Identification of Iatrogenic Perforation in Pediatric Gastrointestinal Endoscopy Article

Full Text via DOI: 10.1097/MPG.0000000000003852 Web of Science: 001050897100024

Cited authors

  • Ledder O, Woynarowski M, Kaminska D, Lazowska-Przeorek I, Pieczarkowski S, Romano C, Lev-Tzion R, Holon M, Nita A, Rybak A, Jarocka-Cyrta E, Korczowski B, Czkwianianc E, Hojsak I, Szaflarska-Poplawska A, Hauser B, Scheers I, Sharma S, Oliva S, Furlano R, Tzivinikos C, Liu QY, Giefer M, Mamula P, Grossman A, Kelsen J, Edelstein B, Antoine M, Thomson M, Homan M


  • Objectives:Iatrogenic viscus perforation in pediatric gastrointestinal endoscopy (GIE) is a very rare, yet potentially life-threatening event. There are no evidence-based recommendations relating to immediate post-procedure follow-up to identify perforations and allow for timely management. This study aims to characterize the presentation of children with post-GIE perforation to better rationalize post-procedure recommendations. Methods:Retrospective study based on unrestricted pooled data from centers throughout Europe, North America, and the Middle East affiliated with the Endoscopy Special Interest Groups of European Society for Paediatric Gastroenterology Hepatology and Nutrition and North American Society for Pediatric Gastroenterology Hepatology and Nutrition. Procedural and patient data relating to clinical presentation of the perforation were recorded on standardized REDCap case-report forms. Results:Fifty-nine cases of viscus perforation were recorded [median age 6 years (interquartile range 3-13)]; 29 of 59 (49%) occurred following esophagogastroduodenoscopy, 26 of 59 (44%) following ileocolonoscopy, with 2 of 59 (3%) cases each following balloon enteroscopy and endoscopic retrograde cholangiopancreatography; 28 of 59 (48%) of perforations were identified during the procedure [26/28 (93%) endoscopically, 2/28 (7%) by fluoroscopy], and a further 5 of 59 (9%) identified within 4 hours. Overall 80% of perforations were identified within 12 hours. Among perforations identified subsequent to the procedure 19 of 31 (61%) presented with pain, 16 of 31 (52%) presented with fever, and 10 of 31 (32%) presented with abdominal rigidity or dyspnea; 30 of 59 (51%) were managed surgically, 17 of 59 (29%) managed conservatively, and 9 of 59 (15%) endoscopically; 4 of 59 (7%) patients died, all following esophageal perforation. Conclusions:Iatrogenic perforation was identified immediately in over half of cases and in 80% of cases within 12 hours. This novel data can be utilized to generate guiding principles of post-procedural follow-up and monitoring. PLAIN LANGUAGE SUMMARYBowel perforation following pediatric gastrointestinal endoscopy is very rare with no evidence to base post-procedure follow-up for high-risk procedures. We found that half were identified immediately with the large majority identified within 12 hours, mostly due to pain and fever.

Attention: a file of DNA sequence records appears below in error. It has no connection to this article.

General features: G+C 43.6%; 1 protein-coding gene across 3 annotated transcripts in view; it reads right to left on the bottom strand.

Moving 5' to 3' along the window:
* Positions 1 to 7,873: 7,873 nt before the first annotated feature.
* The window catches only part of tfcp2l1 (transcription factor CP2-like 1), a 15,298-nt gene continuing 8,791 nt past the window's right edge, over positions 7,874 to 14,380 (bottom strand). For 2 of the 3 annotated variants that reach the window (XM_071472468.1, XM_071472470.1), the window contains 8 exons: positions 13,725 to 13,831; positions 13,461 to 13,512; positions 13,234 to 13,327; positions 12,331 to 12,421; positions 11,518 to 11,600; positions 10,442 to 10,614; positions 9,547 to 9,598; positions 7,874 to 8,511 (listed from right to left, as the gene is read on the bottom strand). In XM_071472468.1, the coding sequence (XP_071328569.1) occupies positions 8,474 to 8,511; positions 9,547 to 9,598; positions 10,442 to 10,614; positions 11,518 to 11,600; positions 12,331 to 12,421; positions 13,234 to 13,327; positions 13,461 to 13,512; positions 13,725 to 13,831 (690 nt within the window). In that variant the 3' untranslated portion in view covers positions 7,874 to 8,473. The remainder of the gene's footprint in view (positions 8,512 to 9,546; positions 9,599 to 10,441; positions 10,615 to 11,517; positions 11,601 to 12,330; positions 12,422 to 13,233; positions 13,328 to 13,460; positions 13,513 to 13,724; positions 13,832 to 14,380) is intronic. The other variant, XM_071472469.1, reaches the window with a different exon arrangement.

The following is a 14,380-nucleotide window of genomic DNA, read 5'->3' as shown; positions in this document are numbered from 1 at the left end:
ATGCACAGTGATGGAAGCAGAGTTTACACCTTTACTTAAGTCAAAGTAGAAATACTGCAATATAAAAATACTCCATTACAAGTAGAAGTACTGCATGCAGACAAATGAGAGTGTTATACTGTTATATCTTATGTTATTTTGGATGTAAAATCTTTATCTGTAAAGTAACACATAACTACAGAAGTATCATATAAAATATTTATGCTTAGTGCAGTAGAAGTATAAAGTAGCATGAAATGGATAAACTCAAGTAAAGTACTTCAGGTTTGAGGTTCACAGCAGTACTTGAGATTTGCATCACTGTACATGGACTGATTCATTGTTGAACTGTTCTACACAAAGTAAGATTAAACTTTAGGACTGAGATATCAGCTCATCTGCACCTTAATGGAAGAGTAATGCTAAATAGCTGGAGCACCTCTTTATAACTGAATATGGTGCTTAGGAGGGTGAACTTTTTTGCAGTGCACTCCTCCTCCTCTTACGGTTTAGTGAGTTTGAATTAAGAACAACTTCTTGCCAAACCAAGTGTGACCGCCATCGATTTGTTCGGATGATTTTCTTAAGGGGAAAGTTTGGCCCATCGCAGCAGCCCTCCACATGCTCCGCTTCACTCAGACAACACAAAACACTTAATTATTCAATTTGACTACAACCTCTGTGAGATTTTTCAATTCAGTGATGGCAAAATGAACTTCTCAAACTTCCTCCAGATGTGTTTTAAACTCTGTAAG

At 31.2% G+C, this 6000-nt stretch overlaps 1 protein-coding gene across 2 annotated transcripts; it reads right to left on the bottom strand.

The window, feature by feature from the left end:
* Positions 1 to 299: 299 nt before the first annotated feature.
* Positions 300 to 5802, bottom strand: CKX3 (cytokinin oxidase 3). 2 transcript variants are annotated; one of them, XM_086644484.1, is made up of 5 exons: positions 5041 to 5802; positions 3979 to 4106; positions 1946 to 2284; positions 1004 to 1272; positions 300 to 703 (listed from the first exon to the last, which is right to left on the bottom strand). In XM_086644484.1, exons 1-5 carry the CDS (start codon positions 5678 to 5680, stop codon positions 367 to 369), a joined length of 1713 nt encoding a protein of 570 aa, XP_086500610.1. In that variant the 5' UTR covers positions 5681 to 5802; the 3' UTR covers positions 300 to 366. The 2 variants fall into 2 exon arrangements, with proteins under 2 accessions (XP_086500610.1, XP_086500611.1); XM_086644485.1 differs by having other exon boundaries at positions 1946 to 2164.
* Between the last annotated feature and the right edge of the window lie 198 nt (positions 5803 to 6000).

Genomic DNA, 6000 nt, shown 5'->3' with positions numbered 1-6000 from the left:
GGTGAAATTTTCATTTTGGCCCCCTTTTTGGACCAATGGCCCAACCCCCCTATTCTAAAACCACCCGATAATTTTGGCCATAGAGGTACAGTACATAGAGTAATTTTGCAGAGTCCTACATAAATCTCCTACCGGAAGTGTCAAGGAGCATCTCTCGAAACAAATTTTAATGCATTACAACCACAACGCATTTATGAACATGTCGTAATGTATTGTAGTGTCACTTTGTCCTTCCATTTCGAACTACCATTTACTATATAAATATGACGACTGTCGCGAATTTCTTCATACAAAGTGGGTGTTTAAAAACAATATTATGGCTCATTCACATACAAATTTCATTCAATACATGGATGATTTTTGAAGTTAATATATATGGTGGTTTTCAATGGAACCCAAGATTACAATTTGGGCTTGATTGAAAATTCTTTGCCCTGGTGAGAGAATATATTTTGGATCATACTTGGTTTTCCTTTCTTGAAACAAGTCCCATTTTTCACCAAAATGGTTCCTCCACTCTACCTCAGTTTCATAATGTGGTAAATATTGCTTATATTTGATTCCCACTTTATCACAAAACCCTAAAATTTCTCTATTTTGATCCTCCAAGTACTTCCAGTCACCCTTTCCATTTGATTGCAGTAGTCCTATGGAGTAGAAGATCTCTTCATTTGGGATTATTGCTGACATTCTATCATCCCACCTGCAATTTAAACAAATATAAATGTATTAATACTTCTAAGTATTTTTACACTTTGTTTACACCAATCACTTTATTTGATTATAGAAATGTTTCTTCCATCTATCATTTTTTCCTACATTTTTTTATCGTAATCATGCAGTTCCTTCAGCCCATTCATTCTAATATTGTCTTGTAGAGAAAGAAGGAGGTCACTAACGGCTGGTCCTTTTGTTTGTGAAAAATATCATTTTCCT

Publication date

  • 2023

International Standard Serial Number (ISSN)

  • 0277-2116

Number of pages

  • 6

Start page

  • 401

End page

  • 406


  • 77


  • 3